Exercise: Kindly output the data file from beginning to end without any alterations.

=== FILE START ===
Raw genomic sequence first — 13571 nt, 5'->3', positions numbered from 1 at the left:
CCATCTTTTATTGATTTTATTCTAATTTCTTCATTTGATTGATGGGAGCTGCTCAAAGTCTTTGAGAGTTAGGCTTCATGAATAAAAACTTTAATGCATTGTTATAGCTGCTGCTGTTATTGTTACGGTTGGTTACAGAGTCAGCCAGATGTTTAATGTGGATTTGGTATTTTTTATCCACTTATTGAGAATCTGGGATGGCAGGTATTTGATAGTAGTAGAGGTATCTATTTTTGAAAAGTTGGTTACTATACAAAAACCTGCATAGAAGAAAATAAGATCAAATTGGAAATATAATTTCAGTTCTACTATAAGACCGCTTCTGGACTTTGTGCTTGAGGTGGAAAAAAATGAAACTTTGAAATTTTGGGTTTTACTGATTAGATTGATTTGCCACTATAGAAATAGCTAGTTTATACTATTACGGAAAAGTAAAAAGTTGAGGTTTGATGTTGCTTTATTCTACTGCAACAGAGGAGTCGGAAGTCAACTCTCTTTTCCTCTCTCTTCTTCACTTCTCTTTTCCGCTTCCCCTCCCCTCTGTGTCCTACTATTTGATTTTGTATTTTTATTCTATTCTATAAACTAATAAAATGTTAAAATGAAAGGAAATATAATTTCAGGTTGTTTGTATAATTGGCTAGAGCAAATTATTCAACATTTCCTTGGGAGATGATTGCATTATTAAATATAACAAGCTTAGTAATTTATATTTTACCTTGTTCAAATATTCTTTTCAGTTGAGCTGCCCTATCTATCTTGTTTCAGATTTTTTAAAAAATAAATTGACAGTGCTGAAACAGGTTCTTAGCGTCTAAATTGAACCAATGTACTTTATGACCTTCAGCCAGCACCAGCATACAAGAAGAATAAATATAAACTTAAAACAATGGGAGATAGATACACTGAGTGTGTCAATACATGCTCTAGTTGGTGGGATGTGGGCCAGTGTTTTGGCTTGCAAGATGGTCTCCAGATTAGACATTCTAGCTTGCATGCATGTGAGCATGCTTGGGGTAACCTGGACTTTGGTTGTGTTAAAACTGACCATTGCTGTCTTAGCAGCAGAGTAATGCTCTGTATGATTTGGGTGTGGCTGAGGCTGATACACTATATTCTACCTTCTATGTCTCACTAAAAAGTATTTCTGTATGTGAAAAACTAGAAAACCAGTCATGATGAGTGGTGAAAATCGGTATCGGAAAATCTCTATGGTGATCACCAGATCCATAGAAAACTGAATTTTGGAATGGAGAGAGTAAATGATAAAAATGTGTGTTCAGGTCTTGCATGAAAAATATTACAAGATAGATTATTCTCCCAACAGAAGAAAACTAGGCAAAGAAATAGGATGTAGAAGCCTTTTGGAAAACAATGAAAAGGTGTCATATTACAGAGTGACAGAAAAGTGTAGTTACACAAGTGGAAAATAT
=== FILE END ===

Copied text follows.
Raw genomic sequence first — 13571 nt, 5'->3', positions numbered from 1 at the left:
CCATCTTTTATTGATTTTATTCTAATTTCTTCATTTGATTGATGGGAGCTGCTCAAAGTCTTTGAGAGTTAGGCTTCATGAATAAAAACTTTAATGCATTGTTATAGCTGCTGCTGTTATTGTTACGGTTGGTTACAGAGTCAGCCAGATGTTTAATGTGGATTTGGTATTTTTTATCCACTTATTGAGAATCTGGGATGGCAGGTATTTGATAGTAGTAGAGGTATCTATTTTTGAAAAGTTGGTTACTATACAAAAACCTGCATAGAAGAAAATAAGATCAAATTGGAAATATAATTTCAGTTCTACTATAAGACCGCTTCTGGACTTTGTGCTTGAGGTGGAAAAAAATGAAACTTTGAAATTTTGGGTTTTACTGATTAGATTGATTTGCCACTATAGAAATAGCTAGTTTATACTATTACGGAAAAGTAAAAAGTTGAGGTTTGATGTTGCTTTATTCTACTGCAACAGAGGAGTCGGAAGTCAACTCTCTTTTCCTCTCTCTTCTTCACTTCTCTTTTCCGCTTCCCCTCCCCTCTGTGTCCTACTATTTGATTTTGTATTTTTATTCTATTCTATAAACTAATAAAATGTTAAAATGAAAGGAAATATAATTTCAGGTTGTTTGTATAATTGGCTAGAGCAAATTATTCAACATTTCCTTGGGAGATGATTGCATTATTAAATATAACAAGCTTAGTAATTTATATTTTACCTTGTTCAAATATTCTTTTCAGTTGAGCTGCCCTATCTATCTTGTTTCAGATTTTTTAAAAAATAAATTGACAGTGCTGAAACAGGTTCTTAGCGTCTAAATTGAACCAATGTACTTTATGACCTTCAGCCAGCACCAGCATACAAGAAGAATAAATATAAACTTAAAACAATGGGAGATAGATACACTGAGTGTGTCAATACATGCTCTAGTTGGTGGGATGTGGGCCAGTGTTTTGGCTTGCAAGATGGTCTCCAGATTAGACATTCTAGCTTGCATGCATGTGAGCATGCTTGGGGTAACCTGGACTTTGGTTGTGTTAAAACTGACCATTGCTGTCTTAGCAGCAGAGTAATGCTCTGTATGATTTGGGTGTGGCTGAGGCTGATACACTATATTCTACCTTCTATGTCTCACTAAAAAGTATTTCTGTATGTGAAAAACTAGAAAACCAGTCATGATGAGTGGTGAAAATCGGTATCGGAAAATCTCTATGGTGATCACCAGATCCATAGAAAACTGAATTTTGGAATGGAGAGAGTAAATGATAAAAATGTGTGTTCAGGTCTTGCATGAAAAATATTACAAGATAGATTATTCTCCCAACAGAAGAAAACTAGGCAAAGAAATAGGATGTAGAAGCCTTTTGGAAAACAATGAAAAGGTGTCATATTACAGAGTGACAGAAAAGTGTAGTTACACAAGTGGAAAATAT